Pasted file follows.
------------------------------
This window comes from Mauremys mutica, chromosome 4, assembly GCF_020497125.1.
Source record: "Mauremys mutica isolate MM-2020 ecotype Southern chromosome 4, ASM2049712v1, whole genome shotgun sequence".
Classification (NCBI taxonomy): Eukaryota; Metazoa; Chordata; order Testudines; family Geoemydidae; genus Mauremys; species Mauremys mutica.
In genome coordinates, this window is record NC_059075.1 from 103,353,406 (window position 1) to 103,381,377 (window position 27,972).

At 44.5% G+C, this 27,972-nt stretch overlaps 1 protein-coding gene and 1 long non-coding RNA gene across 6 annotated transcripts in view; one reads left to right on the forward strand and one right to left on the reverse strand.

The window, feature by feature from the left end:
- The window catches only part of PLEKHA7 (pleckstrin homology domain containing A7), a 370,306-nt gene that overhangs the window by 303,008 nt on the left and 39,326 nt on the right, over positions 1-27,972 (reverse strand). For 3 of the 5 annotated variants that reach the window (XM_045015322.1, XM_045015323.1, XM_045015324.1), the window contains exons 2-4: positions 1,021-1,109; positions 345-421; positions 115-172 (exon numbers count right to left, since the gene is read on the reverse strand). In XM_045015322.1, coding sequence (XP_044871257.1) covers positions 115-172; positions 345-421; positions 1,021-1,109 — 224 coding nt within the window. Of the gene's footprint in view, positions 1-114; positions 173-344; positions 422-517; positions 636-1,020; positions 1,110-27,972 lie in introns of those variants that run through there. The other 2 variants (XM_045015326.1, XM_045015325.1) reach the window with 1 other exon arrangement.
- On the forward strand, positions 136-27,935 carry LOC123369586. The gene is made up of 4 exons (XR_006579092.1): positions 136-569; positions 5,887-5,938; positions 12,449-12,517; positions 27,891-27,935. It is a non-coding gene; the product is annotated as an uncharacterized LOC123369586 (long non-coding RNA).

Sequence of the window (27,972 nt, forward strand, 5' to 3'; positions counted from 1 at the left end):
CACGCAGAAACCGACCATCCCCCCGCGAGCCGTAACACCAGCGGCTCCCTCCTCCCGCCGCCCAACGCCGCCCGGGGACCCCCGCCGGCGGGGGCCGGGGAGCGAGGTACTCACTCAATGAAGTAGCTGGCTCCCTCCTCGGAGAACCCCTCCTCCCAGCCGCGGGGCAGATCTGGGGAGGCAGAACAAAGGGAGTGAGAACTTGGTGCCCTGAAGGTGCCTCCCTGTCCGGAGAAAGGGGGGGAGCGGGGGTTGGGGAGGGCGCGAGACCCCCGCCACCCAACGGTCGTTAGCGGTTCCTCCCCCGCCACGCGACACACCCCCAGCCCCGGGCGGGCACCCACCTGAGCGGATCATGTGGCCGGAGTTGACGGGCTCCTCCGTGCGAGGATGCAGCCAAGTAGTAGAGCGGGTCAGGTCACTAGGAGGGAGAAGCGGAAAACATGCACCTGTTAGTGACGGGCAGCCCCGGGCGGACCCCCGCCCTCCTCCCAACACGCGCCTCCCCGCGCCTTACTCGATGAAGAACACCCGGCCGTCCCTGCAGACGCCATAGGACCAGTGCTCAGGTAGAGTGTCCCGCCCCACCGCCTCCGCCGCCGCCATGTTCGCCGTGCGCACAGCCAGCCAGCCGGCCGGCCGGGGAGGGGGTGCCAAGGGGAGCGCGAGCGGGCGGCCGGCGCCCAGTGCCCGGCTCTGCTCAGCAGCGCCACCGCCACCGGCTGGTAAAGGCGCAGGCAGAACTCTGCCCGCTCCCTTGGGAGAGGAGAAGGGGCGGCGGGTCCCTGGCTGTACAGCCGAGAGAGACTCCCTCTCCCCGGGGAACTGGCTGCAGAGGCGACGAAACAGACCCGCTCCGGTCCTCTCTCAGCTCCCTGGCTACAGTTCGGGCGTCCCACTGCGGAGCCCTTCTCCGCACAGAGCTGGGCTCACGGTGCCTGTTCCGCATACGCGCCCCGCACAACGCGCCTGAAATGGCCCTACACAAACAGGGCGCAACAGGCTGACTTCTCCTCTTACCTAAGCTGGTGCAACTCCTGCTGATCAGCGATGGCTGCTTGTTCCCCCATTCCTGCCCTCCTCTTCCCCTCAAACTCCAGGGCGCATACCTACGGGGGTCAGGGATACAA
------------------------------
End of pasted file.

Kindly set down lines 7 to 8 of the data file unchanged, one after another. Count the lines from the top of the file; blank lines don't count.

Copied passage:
- The window catches only part of PLEKHA7 (pleckstrin homology domain containing A7), a 370,306-nt gene that overhangs the window by 303,008 nt on the left and 39,326 nt on the right, over positions 1-27,972 (reverse strand). For 3 of the 5 annotated variants that reach the window (XM_045015322.1, XM_045015323.1, XM_045015324.1), the window contains exons 2-4: positions 1,021-1,109; positions 345-421; positions 115-172 (exon numbers count right to left, since the gene is read on the reverse strand). In XM_045015322.1, coding sequence (XP_044871257.1) covers positions 115-172; positions 345-421; positions 1,021-1,109 — 224 coding nt within the window. Of the gene's footprint in view, positions 1-114; positions 173-344; positions 422-517; positions 636-1,020; positions 1,110-27,972 lie in introns of those variants that run through there. The other 2 variants (XM_045015326.1, XM_045015325.1) reach the window with 1 other exon arrangement.
- On the forward strand, positions 136-27,935 carry LOC123369586. The gene is made up of 4 exons (XR_006579092.1): positions 136-569; positions 5,887-5,938; positions 12,449-12,517; positions 27,891-27,935. It is a non-coding gene; the product is annotated as an uncharacterized LOC123369586 (long non-coding RNA).